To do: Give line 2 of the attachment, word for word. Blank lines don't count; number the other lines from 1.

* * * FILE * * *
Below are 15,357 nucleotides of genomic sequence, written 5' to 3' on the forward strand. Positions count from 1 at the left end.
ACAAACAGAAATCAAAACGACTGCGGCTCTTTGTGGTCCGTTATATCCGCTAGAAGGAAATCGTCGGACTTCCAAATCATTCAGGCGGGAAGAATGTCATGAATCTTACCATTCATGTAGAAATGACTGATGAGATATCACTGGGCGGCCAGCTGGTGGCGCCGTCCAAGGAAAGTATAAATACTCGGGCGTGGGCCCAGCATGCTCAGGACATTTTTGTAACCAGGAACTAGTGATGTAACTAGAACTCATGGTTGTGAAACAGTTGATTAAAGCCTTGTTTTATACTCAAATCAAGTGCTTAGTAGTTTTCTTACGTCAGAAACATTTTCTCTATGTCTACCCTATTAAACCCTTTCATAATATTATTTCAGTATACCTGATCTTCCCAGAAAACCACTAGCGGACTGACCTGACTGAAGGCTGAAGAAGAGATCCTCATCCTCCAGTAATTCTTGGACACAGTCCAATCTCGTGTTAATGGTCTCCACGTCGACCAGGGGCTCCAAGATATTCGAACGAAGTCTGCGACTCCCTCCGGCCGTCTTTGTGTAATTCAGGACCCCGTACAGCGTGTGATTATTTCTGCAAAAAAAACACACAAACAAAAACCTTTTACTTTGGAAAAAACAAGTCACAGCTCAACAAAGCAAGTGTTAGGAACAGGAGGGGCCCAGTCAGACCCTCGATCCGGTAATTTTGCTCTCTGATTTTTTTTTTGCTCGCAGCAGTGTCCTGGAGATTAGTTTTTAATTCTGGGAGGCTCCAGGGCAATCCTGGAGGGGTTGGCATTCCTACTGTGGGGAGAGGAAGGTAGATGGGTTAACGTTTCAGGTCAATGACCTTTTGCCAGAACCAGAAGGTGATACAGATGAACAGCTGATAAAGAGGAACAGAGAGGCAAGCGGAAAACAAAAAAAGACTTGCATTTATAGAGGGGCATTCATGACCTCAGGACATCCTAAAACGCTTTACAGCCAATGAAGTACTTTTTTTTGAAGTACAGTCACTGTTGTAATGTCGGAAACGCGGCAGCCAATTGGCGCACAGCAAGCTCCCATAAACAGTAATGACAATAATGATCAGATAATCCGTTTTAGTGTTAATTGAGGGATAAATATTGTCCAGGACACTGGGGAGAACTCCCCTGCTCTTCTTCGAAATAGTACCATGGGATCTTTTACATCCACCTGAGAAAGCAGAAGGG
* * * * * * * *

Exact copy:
ACAAACAGAAATCAAAACGACTGCGGCTCTTTGTGGTCCGTTATATCCGCTAGAAGGAAATCGTCGGACTTCCAAATCATTCAGGCGGGAAGAATGTCATGAATCTTACCATTCATGTAGAAATGACTGATGAGATATCACTGGGCGGCCAGCTGGTGGCGCCGTCCAAGGAAAGTATAAATACTCGGGCGTGGGCCCAGCATGCTCAGGACATTTTTGTAACCAGGAACTAGTGATGTAACTAGAACTCATGGTTGTGAAACAGTTGATTAAAGCCTTGTTTTATACTCAAATCAAGTGCTTAGTAGTTTTCTTACGTCAGAAACATTTTCTCTATGTCTACCCTATTAAACCCTTTCATAATATTATTTCAGTATACCTGATCTTCCCAGAAAACCACTAGCGGACTGACCTGACTGAAGGCTGAAGAAGAGATCCTCATCCTCCAGTAATTCTTGGACACAGTCCAATCTCGTGTTAATGGTCTCCACGTCGACCAGGGGCTCCAAGATATTCGAACGAAGTCTGCGACTCCCTCCGGCCGTCTTTGTGTAATTCAGGACCCCGTACAGCGTGTGATTATTTCTGCAAAAAAAACACACAAACAAAAACCTTTTACTTTGGAAAAAACAAGTCACAGCTCAACAAAGCAAGTGTTAGGAACAGGAGGGGCCCAGTCAGACCCTCGATCCGGTAATTTTGCTCTCTGATTTTTTTTTTGCTCGCAGCAGTGTCCTGGAGATTAGTTTTTAATTCTGGGAGGCTCCAGGGCAATCCTGGAGGGGTTGGCATTCCTACTGTGGGGAGAGGAAGGTAGATGGGTTAACGTTTCAGGTCAATGACCTTTTGCCAGAACCAGAAGGTGATACAGATGAACAGCTGATAAAGAGGAACAGAGAGGCAAGCGGAAAACAAAAAAAGACTTGCATTTATAGAGGGGCATTCATGACCTCAGGACATCCTAAAACGCTTTACAGCCAATGAAGTACTTTTTTTTGAAGTACAGTCACTGTTGTAATGTCGGAAACGCGGCAGCCAATTGGCGCACAGCAAGCTCCCATAAACAGTAATGACAATAATGATCAGATAATCCGTTTTAGTGTTAATTGAGGGATAAATATTGTCCAGGACACTGGGGAGAACTCCCCTGCTCTTCTTCGAAATAGTACCATGGGATCTTTTACATCCACCTGAGAAAGCAGAAGGG